In general, Nd model ages (TDM) do not correspond to a specific crust-formation event but instead reflect mixing of material derived from the mantle at different times and are determined by calculating the time when a sample had an isotopic composition identical to that of its source86, so they can be understood as minimum ages of crust formation. For Fig. 1B we used Sm–Nd TDM ages as originally reported by different authors (Supplementary Data 1). The Sm–Nd TDM ages were gridded in the ArcGIS software using Inverse-Distance-Weighted Interpolation (IDW). Since significant discontinuities modify the surrounding geological environment, we define the major shear zones as interpolation barriers. We also applied the Gaussian low-pass filter to attenuate high frequencies due to variable spacing between samples. We compared compiled U–Pb zircon crystallization ages and freely available geological maps ( of the Northern SFC and BP to cross-check terrane affinity based on the Sm–Nd TDM map, to identify old terranes within the Borborema orogenic province. From the compiled Sm–Nd dataset, only data with reported ppm contents of Nd, Sm and 143Nd/144Nd ratio associated with reliable reported U–Pb ages for the magmatic crystallization, were considered for building the εNd(t) maps and further crustal growth curve for the Borborema Province. This resulted in 889 data points with assigned geographical position and recalculated 147Sm/144Nd ratio. A new screening was applied to eliminate unreliable 147Sm/144Nd resulting in the 837 data points that were used for further gridding of εNd(t) values, as described above (Fig. 3). The gridded values resulted in a map with 46,426 pixels with a pixel size of 3.2 × 3.2 km (pixel area = 10.24 km2). These pixels where clipped to the igneous crystalline area of the Borborema Province, excluding the Neoproterozoic metasedimentary belts, Phanerozoic basins and more recent cover, resulting in a map with 17,235 pixels with a total area of 176,486 km2. Pixel values were further binned to 100 Myr intervals, from 0.5 to 3.4 Ga, along with the U–Pb crystallization ages from individual rock samples. The εNd(t) cut-off value of zero was used to distinguish juvenile addition of new crust from reworked crust in the Borborema Province through time. The pixels with εNd > 0 were binned to 100 Myr and the cumulative percentage area covered by juvenile rocks was used to infer the crustal growth of Borborema Province from 0.5 to 3.4 Ga. Supplementary Figure S1 shows the data distribution used to grid the Sm–Nd TDM ages.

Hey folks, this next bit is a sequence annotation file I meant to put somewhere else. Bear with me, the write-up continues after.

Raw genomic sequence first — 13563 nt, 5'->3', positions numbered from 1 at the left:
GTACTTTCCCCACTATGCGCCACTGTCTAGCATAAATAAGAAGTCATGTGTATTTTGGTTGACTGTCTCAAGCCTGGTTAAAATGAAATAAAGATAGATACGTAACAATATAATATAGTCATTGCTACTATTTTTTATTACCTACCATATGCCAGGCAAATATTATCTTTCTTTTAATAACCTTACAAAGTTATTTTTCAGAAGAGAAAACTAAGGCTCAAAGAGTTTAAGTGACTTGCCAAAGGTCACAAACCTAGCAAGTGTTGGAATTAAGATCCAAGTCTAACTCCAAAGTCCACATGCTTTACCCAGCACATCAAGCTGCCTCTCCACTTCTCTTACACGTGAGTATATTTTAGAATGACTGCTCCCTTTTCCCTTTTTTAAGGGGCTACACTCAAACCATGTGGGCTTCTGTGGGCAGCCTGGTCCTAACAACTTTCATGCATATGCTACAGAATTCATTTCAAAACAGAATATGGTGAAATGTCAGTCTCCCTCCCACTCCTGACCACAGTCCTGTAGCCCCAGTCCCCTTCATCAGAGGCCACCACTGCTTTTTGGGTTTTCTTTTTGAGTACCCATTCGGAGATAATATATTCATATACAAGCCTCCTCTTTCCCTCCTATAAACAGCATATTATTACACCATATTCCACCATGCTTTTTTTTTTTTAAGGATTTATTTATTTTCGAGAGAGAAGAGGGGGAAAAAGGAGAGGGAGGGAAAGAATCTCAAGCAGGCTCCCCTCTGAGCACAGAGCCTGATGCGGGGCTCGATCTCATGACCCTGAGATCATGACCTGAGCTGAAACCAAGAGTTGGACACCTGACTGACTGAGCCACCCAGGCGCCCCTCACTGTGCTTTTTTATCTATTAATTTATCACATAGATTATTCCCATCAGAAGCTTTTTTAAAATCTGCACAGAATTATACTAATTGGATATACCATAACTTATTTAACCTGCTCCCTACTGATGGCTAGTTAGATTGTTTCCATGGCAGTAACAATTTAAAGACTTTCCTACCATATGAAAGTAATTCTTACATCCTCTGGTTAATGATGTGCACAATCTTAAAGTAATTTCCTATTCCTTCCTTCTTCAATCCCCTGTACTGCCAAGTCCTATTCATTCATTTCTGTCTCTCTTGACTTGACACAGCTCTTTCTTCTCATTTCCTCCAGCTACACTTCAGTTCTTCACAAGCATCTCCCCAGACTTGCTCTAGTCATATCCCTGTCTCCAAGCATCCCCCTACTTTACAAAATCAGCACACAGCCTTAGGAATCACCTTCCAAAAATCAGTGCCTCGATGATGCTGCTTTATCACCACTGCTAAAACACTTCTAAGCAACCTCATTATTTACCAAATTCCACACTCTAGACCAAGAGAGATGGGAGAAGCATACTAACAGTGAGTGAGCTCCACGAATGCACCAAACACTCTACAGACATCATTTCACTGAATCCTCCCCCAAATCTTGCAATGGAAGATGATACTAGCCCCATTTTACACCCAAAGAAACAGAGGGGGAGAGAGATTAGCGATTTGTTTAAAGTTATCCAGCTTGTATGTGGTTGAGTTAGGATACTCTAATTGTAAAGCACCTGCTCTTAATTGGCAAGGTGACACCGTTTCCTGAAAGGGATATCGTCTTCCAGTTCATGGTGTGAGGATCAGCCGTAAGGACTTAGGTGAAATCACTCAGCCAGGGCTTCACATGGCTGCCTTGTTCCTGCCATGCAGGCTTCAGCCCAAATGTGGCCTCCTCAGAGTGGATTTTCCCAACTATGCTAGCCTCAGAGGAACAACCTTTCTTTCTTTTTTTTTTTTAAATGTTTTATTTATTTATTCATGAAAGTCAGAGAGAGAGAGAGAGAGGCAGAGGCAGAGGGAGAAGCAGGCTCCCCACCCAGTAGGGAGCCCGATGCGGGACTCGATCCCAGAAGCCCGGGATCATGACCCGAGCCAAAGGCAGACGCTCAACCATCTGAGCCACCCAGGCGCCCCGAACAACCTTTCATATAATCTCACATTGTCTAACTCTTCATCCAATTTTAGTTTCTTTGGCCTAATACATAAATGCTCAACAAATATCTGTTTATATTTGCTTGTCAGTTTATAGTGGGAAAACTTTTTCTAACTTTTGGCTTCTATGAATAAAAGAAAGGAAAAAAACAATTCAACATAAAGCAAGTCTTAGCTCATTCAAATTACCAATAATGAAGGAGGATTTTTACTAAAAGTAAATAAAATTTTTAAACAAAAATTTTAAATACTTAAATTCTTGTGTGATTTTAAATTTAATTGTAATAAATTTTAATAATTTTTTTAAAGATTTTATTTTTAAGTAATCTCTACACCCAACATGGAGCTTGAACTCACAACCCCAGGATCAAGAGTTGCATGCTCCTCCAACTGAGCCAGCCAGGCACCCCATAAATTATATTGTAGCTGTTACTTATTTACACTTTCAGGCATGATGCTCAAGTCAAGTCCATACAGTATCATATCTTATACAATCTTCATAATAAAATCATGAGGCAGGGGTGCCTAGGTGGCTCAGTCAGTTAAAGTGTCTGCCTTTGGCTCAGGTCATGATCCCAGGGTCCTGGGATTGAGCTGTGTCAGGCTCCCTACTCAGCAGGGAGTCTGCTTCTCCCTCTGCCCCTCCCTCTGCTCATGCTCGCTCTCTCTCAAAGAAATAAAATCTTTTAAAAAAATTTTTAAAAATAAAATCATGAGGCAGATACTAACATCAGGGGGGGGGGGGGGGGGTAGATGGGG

Magnetic maps

The airborne magnetic database comprises data from seven surveys between 2001 and 2010, with 500 m flight-line spacing in the N–S direction and flight height of 100 m ( The Total Magnetic Intensity map (TMI) was created by interpolating the magnetic data into a 125 m grid cell size using the bi-directional method and subsequently filtered by a Gaussian low-pass filter. To highlight the regional tectonic framework, we calculated the first vertical derivative of TMI (1VD).